The Beatings Will Continue Until Morale Improves

Cleveland Browns, Freddie Kitchens, NFL

There was never a doubt about Sunday. It was a loss in April when the schedule released, a loss during training camp, and a loss now. The way the Browns lose is concerning. When the talent isn’t meeting expectations, turnovers and penalties are mounting, and head scratching decisions are made on the sideline the blame lands in one spot, the head coach.

Freddie Kitchens was the concern heading into the season. Never a head coach at any level, did he possess the traits necessary to guide this out-of-control hype train? His team lacks discipline and does not correct mistakes. Odell Beckham Jr. and Jarvis Landry are the most skilled receiving duo in the league. They have combined for 64 catches and 1 touchdown in seven games. Something ain’t stirring the Kool-Aid.


Kitchens wasn’t ready for all the job entails. The players, management, and ownership were unprepared to handle the attention shone in their direction during the off-season. The 2019 season has been an organizational failure akin to the failures of the last twenty years. Nothing has changed in Cleveland.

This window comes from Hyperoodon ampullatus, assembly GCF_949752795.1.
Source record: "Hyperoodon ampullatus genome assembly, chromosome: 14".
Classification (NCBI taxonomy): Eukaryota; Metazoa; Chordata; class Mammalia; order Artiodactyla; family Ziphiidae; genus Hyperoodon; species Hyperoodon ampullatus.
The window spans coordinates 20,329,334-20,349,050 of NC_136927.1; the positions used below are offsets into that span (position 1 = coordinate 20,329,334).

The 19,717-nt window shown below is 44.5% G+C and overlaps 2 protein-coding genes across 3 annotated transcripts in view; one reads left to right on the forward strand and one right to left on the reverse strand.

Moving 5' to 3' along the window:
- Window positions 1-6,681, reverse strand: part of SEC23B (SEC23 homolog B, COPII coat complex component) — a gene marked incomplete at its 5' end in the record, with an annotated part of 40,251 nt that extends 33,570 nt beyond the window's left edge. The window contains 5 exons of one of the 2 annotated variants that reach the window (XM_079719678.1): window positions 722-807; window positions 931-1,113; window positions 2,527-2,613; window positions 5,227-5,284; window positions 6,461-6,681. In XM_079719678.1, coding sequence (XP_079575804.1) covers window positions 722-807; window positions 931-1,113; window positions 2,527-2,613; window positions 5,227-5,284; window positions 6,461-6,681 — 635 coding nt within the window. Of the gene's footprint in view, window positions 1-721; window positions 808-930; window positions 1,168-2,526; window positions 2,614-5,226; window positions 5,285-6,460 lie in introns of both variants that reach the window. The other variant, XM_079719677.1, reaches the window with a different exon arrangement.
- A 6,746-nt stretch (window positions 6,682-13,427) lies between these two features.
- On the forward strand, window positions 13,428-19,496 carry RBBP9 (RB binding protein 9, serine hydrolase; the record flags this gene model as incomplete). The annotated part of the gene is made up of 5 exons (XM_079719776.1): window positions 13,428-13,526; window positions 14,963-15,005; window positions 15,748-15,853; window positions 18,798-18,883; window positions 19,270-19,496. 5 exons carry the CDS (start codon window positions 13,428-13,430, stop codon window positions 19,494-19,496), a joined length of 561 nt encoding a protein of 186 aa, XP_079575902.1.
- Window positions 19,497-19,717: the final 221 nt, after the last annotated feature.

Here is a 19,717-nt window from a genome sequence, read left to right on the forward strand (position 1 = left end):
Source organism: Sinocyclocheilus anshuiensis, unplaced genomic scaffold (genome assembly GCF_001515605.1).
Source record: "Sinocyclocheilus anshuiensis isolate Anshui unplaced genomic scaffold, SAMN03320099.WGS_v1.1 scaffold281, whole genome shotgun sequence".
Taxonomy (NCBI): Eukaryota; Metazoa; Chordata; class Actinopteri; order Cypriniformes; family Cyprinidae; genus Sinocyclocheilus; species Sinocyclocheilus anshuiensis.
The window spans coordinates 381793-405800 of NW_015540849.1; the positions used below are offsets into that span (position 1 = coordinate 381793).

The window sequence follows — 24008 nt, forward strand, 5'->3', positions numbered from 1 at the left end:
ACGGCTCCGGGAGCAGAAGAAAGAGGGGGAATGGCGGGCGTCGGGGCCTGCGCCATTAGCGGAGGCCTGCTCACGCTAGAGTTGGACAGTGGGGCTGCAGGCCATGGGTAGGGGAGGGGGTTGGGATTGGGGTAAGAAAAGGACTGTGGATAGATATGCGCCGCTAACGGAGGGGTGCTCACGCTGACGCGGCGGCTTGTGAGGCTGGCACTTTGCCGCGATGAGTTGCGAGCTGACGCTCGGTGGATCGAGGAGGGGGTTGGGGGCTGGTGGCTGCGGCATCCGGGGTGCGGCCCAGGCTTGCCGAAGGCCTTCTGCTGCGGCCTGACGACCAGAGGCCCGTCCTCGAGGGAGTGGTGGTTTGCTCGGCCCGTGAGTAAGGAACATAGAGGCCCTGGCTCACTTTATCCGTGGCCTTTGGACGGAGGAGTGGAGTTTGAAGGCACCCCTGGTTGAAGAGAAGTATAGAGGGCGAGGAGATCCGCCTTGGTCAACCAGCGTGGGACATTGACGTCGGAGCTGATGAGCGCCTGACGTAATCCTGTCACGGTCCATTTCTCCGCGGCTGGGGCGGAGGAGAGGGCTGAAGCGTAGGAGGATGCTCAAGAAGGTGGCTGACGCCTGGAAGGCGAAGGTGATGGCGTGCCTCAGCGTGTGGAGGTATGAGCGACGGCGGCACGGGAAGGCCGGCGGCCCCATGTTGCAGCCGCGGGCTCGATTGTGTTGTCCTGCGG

Now is when it has to. Don’t fire Freddie. Forget about trading Odell. Don’t give up on Baker. This season has turned from one of hope to one of education. The Browns have detonated everything in the past at the first sign of adversity, leading them into the depths they reside today.


Let Kitchens learn on the job. What are the alternatives? Coach after coach turnstiles through Berea, none given a chance to show growth. Who is great at their job after two months? Who will hire the next coach if he’s fired? Jimmy Haslam has shown zero ability to run a franchise or hire competent help, save for John Dorsey. Why would anyone assume the Haslams will get the next one right? The process, and Dorsey, led the organization to select Freddie Kitchens to lead this team. They saw something in him, giving them faith he could do this. Don’t pull the ripcord now. Give Kitchens a chance to grow.

The turnovers and penalties led to the loss on Sunday. Not much needs rehashed. Until the players take on the responsibility of disciplining themselves on the field, until they decide winning matters, nothing will change. A few observations, however.